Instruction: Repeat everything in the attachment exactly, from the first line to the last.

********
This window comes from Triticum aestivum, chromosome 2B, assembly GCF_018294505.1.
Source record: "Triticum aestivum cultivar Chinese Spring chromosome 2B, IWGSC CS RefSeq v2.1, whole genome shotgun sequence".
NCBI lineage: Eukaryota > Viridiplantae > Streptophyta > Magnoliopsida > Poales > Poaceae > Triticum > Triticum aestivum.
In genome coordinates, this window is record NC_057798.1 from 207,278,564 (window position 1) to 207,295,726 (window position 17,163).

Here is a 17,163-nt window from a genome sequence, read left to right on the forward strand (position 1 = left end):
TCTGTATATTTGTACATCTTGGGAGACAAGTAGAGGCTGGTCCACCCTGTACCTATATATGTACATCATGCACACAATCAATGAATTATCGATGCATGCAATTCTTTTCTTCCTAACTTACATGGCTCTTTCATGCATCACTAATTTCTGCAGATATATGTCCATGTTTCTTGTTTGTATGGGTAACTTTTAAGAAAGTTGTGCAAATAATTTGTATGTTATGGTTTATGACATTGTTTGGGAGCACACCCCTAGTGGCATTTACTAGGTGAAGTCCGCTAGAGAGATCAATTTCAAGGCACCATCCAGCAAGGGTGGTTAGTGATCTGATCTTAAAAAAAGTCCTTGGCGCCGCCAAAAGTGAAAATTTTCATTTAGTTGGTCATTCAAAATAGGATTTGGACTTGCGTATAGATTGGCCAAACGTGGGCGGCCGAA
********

This window comes from Triticum aestivum, chromosome 2B, assembly GCF_018294505.1.
Source record: "Triticum aestivum cultivar Chinese Spring chromosome 2B, IWGSC CS RefSeq v2.1, whole genome shotgun sequence".
NCBI lineage: Eukaryota > Viridiplantae > Streptophyta > Magnoliopsida > Poales > Poaceae > Triticum > Triticum aestivum.
In genome coordinates, this window is record NC_057798.1 from 207,278,564 (window position 1) to 207,295,726 (window position 17,163).

Here is a 17,163-nt window from a genome sequence, read left to right on the forward strand (position 1 = left end):
TCTGTATATTTGTACATCTTGGGAGACAAGTAGAGGCTGGTCCACCCTGTACCTATATATGTACATCATGCACACAATCAATGAATTATCGATGCATGCAATTCTTTTCTTCCTAACTTACATGGCTCTTTCATGCATCACTAATTTCTGCAGATATATGTCCATGTTTCTTGTTTGTATGGGTAACTTTTAAGAAAGTTGTGCAAATAATTTGTATGTTATGGTTTATGACATTGTTTGGGAGCACACCCCTAGTGGCATTTACTAGGTGAAGTCCGCTAGAGAGATCAATTTCAAGGCACCATCCAGCAAGGGTGGTTAGTGATCTGATCTTAAAAAAAGTCCTTGGCGCCGCCAAAAGTGAAAATTTTCATTTAGTTGGTCATTCAAAATAGGATTTGGACTTGCGTATAGATTGGCCAAACGTGGGCGGCCGAA